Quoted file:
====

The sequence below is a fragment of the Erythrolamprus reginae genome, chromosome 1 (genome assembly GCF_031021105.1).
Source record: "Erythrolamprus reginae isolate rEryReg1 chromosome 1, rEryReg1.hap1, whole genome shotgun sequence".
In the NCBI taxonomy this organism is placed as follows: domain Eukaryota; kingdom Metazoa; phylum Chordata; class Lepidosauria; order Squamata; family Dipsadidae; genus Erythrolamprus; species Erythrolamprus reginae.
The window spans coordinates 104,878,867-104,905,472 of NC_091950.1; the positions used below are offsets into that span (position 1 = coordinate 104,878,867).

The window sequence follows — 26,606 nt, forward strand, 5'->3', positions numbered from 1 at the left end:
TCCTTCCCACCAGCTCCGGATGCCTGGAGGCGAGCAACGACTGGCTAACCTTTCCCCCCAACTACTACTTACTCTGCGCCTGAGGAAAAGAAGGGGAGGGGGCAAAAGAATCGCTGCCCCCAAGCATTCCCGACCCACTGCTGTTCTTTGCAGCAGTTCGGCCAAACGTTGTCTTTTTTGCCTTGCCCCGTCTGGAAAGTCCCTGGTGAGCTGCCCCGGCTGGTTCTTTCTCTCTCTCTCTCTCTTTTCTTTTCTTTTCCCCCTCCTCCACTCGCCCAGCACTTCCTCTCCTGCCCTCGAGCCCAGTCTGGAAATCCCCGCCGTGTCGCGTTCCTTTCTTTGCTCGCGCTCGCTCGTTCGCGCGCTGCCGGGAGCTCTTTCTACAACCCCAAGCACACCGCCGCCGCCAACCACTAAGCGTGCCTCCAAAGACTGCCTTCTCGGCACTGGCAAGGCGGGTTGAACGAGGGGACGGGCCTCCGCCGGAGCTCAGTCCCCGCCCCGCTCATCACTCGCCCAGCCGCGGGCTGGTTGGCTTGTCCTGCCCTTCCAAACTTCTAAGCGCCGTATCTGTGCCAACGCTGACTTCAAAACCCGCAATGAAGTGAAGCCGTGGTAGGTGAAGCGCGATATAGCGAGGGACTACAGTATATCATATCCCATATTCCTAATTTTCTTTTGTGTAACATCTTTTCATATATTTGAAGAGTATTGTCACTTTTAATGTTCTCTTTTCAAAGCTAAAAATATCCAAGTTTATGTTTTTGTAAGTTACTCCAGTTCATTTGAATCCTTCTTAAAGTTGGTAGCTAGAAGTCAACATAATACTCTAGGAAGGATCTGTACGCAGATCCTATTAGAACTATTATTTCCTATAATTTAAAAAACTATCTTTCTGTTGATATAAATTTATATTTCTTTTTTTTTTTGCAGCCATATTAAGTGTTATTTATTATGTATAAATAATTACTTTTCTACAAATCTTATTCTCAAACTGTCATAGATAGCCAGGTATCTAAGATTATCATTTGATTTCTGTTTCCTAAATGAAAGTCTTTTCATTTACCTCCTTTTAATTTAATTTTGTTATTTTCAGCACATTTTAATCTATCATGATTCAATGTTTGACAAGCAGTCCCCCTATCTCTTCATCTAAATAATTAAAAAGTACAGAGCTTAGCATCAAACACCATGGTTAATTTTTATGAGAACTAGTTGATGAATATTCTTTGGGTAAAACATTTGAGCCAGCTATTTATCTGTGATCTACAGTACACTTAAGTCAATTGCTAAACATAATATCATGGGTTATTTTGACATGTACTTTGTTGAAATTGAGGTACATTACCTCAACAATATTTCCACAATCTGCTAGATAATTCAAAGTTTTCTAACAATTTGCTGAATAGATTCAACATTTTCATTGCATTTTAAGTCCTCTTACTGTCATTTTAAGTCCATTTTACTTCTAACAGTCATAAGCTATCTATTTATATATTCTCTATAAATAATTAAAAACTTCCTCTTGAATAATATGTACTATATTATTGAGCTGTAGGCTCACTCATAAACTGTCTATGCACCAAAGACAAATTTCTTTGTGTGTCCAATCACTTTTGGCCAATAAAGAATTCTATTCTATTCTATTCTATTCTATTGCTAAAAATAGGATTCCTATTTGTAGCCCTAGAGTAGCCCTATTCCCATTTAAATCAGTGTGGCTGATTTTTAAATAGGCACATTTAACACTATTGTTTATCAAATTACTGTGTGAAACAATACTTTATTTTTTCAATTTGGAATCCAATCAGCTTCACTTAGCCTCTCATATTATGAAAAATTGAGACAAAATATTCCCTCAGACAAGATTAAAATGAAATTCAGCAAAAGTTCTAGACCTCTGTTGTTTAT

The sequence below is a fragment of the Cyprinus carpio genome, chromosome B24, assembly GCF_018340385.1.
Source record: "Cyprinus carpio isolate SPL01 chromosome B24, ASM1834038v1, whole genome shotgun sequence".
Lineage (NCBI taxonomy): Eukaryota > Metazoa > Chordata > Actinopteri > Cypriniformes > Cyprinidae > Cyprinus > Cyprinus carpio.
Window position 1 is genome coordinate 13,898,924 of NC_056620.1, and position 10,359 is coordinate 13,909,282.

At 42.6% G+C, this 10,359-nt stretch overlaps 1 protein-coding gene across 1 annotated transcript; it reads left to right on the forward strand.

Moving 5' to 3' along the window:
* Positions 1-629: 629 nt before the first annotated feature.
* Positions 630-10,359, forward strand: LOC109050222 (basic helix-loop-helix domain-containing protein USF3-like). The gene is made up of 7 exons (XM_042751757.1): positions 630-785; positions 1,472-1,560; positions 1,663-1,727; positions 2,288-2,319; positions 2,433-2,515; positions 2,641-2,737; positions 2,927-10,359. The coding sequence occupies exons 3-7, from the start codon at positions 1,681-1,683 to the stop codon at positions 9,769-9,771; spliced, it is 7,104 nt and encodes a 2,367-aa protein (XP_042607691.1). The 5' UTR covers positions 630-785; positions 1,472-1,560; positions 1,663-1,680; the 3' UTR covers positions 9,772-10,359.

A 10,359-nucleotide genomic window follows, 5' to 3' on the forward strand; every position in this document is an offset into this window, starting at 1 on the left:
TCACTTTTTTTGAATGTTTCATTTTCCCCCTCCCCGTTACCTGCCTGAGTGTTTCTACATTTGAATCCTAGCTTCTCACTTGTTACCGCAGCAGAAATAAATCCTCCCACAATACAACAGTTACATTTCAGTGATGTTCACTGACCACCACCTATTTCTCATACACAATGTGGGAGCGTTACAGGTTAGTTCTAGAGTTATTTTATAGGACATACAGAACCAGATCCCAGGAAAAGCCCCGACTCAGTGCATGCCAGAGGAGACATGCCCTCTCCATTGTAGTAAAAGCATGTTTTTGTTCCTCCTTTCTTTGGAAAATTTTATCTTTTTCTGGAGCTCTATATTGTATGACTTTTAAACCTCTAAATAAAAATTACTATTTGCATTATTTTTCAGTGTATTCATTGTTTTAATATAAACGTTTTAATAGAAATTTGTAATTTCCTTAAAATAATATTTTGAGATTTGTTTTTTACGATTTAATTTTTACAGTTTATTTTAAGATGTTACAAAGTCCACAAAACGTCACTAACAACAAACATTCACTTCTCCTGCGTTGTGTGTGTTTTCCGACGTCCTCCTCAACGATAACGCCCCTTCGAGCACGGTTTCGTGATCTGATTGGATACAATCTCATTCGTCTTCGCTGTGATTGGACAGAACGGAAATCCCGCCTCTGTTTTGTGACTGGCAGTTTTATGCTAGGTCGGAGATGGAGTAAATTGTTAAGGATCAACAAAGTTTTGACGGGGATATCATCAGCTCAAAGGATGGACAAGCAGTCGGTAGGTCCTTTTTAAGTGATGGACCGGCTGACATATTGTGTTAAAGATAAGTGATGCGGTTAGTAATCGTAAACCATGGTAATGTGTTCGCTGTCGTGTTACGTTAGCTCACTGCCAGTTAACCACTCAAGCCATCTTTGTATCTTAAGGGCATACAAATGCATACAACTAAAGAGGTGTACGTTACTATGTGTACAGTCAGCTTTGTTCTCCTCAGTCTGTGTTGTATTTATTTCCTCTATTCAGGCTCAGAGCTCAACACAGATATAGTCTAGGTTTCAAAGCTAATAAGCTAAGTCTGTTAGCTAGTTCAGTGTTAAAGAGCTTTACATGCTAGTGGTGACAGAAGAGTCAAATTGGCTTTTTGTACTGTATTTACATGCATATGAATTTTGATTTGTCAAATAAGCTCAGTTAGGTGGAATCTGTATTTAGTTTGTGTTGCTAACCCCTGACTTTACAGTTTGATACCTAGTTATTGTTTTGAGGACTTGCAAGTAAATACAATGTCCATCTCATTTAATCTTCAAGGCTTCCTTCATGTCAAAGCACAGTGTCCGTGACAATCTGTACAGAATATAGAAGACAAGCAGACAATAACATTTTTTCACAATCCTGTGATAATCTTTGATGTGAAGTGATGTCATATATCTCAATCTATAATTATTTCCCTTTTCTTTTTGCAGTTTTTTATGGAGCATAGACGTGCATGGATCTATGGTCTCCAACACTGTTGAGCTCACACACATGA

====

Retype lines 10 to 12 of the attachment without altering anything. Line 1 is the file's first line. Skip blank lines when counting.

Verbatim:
Window position 1 is genome coordinate 13,898,924 of NC_056620.1, and position 10,359 is coordinate 13,909,282.

At 42.6% G+C, this 10,359-nt stretch overlaps 1 protein-coding gene across 1 annotated transcript; it reads left to right on the forward strand.

Moving 5' to 3' along the window: